Center for Cancer & Blood Disorders

What to Expect

Cancer is a broad term for many diseases that affect different parts of the body. Cancer means that certain cells in the body are growing too fast. These cells don’t look or act like normal cells. Normal cells in the body grow, divide and die in an orderly way. Cancer cells do not know when to stop growing and dividing. This abnormal growth may cause normal tissue to die or all the cancer cells can group together in a lump (called a tumor).

Anyone can get cancer—adults, children, dogs, cats, and even trees. There are more than 100 types of cancer, and they are grouped by where the cells come from.

Cancers are different in how fast they grow, where they spread, and how they respond to treatment. An effective treatment for one type of cancer may have no effect on a different type. For this reason, your child’s cancer treatment is made specifically for her type of cancer. It is important to learn as much as possible about your child’s type of cancer and all the places it occurs within the body at the time of diagnosis.

Cancers & Treatments

In general, cancer can be divided into two categories: liquid tumors (leukemias) and solid tumors. There are many medical treatments and procedures that may be a part of a child's multidisciplinary cancer treatment, however, there are three main courses of treatment for most cancers - chemotherapy, radiation therapy, and surgery. Our doctors and care team decide the best course of treatment for each individual patient.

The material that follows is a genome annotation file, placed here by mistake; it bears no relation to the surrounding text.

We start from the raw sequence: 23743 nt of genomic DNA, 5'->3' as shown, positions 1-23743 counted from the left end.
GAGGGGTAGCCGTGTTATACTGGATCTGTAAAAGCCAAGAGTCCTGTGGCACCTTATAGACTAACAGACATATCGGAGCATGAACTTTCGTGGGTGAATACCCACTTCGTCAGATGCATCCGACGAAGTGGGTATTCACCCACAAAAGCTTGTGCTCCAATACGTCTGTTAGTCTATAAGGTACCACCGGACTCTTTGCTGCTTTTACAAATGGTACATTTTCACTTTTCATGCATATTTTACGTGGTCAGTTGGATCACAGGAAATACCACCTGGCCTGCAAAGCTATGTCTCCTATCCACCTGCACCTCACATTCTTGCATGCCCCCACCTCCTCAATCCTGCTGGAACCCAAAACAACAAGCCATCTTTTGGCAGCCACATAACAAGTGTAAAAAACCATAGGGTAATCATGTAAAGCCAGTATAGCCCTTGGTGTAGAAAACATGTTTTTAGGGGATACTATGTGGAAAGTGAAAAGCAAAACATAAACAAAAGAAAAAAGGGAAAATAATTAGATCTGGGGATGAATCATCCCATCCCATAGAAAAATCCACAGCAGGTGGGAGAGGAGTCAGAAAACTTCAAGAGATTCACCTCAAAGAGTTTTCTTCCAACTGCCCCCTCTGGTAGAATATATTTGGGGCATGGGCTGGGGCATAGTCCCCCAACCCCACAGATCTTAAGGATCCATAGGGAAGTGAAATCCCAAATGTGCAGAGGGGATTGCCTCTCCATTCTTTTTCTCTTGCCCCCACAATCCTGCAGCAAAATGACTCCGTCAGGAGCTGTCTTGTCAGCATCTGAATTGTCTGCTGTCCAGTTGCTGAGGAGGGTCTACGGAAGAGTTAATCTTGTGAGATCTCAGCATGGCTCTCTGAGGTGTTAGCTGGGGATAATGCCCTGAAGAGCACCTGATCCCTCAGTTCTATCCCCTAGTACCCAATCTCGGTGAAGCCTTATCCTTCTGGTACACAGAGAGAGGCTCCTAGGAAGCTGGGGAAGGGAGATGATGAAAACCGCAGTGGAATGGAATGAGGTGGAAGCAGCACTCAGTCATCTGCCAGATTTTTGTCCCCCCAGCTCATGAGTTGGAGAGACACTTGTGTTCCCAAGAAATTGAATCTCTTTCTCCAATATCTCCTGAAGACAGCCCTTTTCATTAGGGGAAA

Clinic Appointment

At our clinic you will be checked in with the front desk staff. Then our technicians will call you back and get a set of vital signs. You will then see a clinic nurse who will collect labs from a central line or access a port and collect labs. Then you may return to the waiting room while your labs are resulted or be taken to a room. Once in the room you will be seen by a clinic nurse, APP/Fellow Physician, and your Primary Oncologist where the team will answer all questions, do a thorough exam and explain the treatment plan for that day. If you need an infusion or transfusion you may then be taken to your infusion area. 

Inpatient Care

You will check in with admitting and then come to the 4th floor where they will tell you your assigned room. An admission nurse will collect labs from a central line or access a port and collect labs, and a health care technician will get your child’s vital signs. Your child will then be seen by an APP/Resident physician who will ask you all about symptoms, histories, and medications. This provider will put in admission orders and communicate with the attending physician rotating through the hospital service who will then see you. If you are coming for chemo you will be hydrated, and your child’s urine will be monitored and once it is dilute enough (indicating they are well hydrated) they will receive their scheduled chemotherapy. While you remain in the hospital your vitals and appropriate labs will be monitored to ensure your child is tolerating chemotherapy safely. Supportive medicines for nausea, pain, and any other symptoms your child might have will be given throughout their hospital stay.